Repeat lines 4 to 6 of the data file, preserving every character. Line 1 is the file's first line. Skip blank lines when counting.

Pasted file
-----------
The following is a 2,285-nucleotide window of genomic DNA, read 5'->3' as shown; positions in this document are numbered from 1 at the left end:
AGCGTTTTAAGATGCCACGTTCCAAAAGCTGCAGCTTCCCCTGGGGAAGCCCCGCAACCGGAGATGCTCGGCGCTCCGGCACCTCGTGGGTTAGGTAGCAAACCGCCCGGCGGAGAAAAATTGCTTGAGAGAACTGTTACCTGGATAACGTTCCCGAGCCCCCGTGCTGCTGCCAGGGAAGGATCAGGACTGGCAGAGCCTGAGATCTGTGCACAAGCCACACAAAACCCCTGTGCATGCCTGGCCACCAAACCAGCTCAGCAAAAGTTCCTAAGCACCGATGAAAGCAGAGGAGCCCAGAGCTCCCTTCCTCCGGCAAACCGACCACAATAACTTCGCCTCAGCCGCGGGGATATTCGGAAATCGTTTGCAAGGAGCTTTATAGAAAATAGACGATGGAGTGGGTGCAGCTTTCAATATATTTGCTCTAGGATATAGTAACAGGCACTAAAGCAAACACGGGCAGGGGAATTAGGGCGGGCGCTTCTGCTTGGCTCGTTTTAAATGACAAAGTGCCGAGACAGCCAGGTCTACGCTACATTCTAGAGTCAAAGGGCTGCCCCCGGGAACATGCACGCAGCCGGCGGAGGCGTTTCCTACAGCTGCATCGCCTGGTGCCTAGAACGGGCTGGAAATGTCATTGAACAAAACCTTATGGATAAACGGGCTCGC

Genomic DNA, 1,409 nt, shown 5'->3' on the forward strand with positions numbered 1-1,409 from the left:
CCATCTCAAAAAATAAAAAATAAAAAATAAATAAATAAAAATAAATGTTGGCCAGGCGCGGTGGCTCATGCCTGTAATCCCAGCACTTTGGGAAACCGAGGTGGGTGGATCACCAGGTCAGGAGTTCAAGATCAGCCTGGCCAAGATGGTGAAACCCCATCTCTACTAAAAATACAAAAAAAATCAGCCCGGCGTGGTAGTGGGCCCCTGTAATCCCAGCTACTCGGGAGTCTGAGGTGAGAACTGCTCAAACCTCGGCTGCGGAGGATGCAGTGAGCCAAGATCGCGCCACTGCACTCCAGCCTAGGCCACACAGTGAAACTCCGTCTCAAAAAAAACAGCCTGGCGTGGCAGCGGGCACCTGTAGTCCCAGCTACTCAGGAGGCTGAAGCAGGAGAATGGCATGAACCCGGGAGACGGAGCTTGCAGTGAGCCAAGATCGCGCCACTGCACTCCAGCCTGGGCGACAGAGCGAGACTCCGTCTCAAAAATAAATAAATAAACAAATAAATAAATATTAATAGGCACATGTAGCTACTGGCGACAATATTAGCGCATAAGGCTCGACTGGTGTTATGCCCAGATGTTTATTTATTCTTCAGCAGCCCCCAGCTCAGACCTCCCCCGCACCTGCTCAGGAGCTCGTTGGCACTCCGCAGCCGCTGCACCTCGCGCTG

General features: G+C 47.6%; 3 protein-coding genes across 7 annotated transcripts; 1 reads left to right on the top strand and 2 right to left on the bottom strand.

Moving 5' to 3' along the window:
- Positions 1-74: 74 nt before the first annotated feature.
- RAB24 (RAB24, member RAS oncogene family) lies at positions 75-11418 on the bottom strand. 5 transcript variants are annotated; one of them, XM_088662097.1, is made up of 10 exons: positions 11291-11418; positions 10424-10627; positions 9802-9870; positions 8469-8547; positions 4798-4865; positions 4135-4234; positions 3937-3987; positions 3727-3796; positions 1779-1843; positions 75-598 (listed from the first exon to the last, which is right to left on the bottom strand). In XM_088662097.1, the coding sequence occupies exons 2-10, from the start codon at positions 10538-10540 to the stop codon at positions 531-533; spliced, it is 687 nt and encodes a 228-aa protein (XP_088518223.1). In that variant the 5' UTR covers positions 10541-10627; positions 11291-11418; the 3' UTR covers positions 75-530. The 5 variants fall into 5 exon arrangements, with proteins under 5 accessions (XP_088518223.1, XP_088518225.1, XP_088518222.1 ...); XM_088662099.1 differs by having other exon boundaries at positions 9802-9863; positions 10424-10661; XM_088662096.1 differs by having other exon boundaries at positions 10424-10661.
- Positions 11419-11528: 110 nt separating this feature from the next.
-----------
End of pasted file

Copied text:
CCATCTCAAAAAATAAAAAATAAAAAATAAATAAATAAAAATAAATGTTGGCCAGGCGCGGTGGCTCATGCCTGTAATCCCAGCACTTTGGGAAACCGAGGTGGGTGGATCACCAGGTCAGGAGTTCAAGATCAGCCTGGCCAAGATGGTGAAACCCCATCTCTACTAAAAATACAAAAAAAATCAGCCCGGCGTGGTAGTGGGCCCCTGTAATCCCAGCTACTCGGGAGTCTGAGGTGAGAACTGCTCAAACCTCGGCTGCGGAGGATGCAGTGAGCCAAGATCGCGCCACTGCACTCCAGCCTAGGCCACACAGTGAAACTCCGTCTCAAAAAAAACAGCCTGGCGTGGCAGCGGGCACCTGTAGTCCCAGCTACTCAGGAGGCTGAAGCAGGAGAATGGCATGAACCCGGGAGACGGAGCTTGCAGTGAGCCAAGATCGCGCCACTGCACTCCAGCCTGGGCGACAGAGCGAGACTCCGTCTCAAAAATAAATAAATAAACAAATAAATAAATATTAATAGGCACATGTAGCTACTGGCGACAATATTAGCGCATAAGGCTCGACTGGTGTTATGCCCAGATGTTTATTTATTCTTCAGCAGCCCCCAGCTCAGACCTCCCCCGCACCTGCTCAGGAGCTCGTTGGCACTCCGCAGCCGCTGCACCTCGCGCTG

General features: G+C 47.6%; 3 protein-coding genes across 7 annotated transcripts; 1 reads left to right on the top strand and 2 right to left on the bottom strand.

Moving 5' to 3' along the window: